from The American Heritage® Dictionary of the English Language, 4th Edition
- n. One that takes the place of another; a substitute.
- n. A person or animal that functions as a substitute for another, as in a social or family role.
- n. A surrogate mother.
- n. Psychology A figure of authority who takes the place of the father or mother in a person's unconscious or emotional life.
- n. Law A judge in New York and some other states having jurisdiction over the probate of wills and the settlement of estates.
- adj. Substitute.
- transitive v. To put in the place of another, especially as a successor; replace.
- transitive v. To appoint (another) as a replacement for oneself.
from Wiktionary, Creative Commons Attribution/Share-Alike License
- n. A substitute (usually of a person, position or role).
- n. A person or animal that acts as a substitute for the social or pastoral role of another, such as a surrogate mother.
- n. A deputy for a bishop in granting licences for marriage.
- n. : A judicial officer of limited jurisdiction, who administers matters of probate and intestate succession and, in some cases, adoptions.
- n. A surrogate or surrogate key is a unique identifier for either an entity in the modeled world or an object in the database.
- n. Any of a range of Unicode codepoints which are used in pairs in UTF-16 to represent characters beyond the Basic Multilingual Plane.
- adj. Of, concerning, relating to or acting as a substitute.
- v. To replace or substitute something with something else; appoint a successor.
from the GNU version of the Collaborative International Dictionary of English
- n. A deputy; a delegate; a substitute.
- n. The deputy of an ecclesiastical judge, most commonly of a bishop or his chancellor, especially a deputy who grants marriage licenses.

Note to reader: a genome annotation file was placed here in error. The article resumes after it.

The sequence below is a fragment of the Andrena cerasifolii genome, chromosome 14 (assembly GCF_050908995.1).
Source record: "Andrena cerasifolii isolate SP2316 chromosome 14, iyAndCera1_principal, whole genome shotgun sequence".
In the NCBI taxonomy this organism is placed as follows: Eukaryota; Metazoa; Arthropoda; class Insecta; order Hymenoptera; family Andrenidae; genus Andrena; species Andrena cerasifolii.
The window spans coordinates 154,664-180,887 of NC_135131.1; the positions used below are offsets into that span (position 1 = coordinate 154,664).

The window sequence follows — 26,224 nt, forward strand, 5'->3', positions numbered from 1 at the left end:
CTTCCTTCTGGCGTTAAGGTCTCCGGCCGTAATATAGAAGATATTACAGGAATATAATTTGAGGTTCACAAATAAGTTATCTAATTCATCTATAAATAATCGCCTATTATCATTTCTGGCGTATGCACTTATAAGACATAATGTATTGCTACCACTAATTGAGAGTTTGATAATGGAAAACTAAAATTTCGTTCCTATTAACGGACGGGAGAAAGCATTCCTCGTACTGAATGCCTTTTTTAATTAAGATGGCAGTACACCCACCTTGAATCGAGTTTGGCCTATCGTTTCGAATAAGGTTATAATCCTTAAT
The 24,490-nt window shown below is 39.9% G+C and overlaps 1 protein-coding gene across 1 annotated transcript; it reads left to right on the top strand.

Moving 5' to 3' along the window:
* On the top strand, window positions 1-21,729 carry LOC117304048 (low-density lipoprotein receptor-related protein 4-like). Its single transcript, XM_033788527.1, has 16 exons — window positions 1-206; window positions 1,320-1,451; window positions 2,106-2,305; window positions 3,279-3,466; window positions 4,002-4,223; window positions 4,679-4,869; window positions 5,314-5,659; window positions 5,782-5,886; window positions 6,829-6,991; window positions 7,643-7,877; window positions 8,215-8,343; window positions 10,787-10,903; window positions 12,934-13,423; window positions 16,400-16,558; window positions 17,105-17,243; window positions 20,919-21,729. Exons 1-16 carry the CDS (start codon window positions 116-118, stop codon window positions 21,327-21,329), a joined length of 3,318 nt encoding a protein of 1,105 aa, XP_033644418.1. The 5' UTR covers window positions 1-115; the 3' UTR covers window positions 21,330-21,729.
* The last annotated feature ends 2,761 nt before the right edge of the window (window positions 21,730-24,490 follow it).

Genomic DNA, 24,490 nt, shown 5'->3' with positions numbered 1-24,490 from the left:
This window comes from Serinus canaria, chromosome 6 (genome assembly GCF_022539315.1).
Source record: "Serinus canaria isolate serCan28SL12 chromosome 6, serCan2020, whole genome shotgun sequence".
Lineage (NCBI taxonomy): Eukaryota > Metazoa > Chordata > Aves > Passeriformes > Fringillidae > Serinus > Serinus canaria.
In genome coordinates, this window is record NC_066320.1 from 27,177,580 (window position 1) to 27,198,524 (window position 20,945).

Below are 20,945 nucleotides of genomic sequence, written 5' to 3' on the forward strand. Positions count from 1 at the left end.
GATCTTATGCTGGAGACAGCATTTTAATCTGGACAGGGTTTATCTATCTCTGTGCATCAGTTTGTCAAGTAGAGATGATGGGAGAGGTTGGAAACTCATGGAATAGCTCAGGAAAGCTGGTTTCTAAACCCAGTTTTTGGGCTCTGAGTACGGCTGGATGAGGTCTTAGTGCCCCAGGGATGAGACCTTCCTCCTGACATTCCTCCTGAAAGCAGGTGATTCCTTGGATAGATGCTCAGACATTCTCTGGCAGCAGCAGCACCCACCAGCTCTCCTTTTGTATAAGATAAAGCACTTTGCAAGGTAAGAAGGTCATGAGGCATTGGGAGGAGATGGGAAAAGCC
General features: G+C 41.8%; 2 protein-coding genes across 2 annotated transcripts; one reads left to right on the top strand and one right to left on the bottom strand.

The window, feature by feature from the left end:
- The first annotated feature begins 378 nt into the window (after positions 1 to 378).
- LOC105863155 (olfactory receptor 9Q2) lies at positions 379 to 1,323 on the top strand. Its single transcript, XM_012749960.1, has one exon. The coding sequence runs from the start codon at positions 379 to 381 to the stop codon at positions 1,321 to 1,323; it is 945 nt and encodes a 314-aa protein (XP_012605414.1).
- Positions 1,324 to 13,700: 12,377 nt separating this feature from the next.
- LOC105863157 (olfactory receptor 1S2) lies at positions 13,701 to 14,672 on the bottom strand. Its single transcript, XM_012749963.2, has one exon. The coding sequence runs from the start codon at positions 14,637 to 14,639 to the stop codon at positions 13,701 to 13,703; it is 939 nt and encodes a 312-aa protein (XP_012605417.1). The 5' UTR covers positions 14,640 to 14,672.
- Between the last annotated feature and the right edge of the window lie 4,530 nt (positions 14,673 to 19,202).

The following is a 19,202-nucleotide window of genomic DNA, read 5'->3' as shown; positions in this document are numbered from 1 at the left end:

- n. In some States of the United States, an officer who presides over the probate of wills and testaments and yield the settlement of estates.
- n. a surrogate mother.
- transitive v. To put in the place of another; to substitute.
from The Century Dictionary and Cyclopedia
- To put in the place of another; substitute.
- n. In a general sense, a substitute; a person appointed or deputed to act for another, particularly the deputy of an ecclesiastical judge, most commonly of a bishop or his chancellor.
- n. In the State of New York, a judge having jurisdiction over the probate of wills and the administration of estates.
- n. Something that is substituted for another thing; something employed to serve the purpose or perform the functions of another.
- n. Specifically, a substance used in industrial chemistry instead of some other of more or less similar properties and usually of greater value. Thus the product of the action of sulphur on colza-oil is sometimes used as a ‘rubber surrogate’ to mix with genuine vulcanized india-rubber.
from WordNet 3.0 Copyright 2006 by Princeton University. All rights reserved.
- n. someone who takes the place of another person
- n. a person appointed to represent or act on behalf of others
- adj. providing or receiving nurture or parental care though not related by blood or legal ties
Surely, inflation will continue in this future, and a surrogate is an infinitely more complex piece of technology than is, say, an iPod, iPhone, or the best available laptop.
Any evidence on health benefits is limited to improvements in surrogate measures and risk factors or to “soft” outcomes like quality of life.
A surrogate is a remotely controlled android, that's the personification of vanity, and acts as both a reflection of the user's ego and aspirations.
After Greer's surrogate is destroyed and he gets his first taste of real life in years, he realizes just how detached people are from the world around them, most notably his wife.
Her husband, Peter, has decided that he'd like to have a baby, and the family's first choice for a surrogate is none other than Cannie's flamboyant kid sister.
In fact, given the way her surrogate is hijacked, one of them spends significant time in the film being literally controlled by men.
Although she touts her work as a McCain surrogate during his presidential run, she was sidelined by his advisors after repeated gaffes that presaged ones she has made in this campaign.
Frank Keating, the former governor of Oklahoma and a McCain surrogate went on television this week and played the race card, saying Obama should own up to the fact that he was once a "guy of the street" who used cocaine.
Waldby says it costs the western couples around $15,000 or $20,000 for an Indian surrogate, whereas they would pay around $100,000 for a surrogate from the US.
It seems rich (and not elite rich) that his surrogate is making these claims about Obama.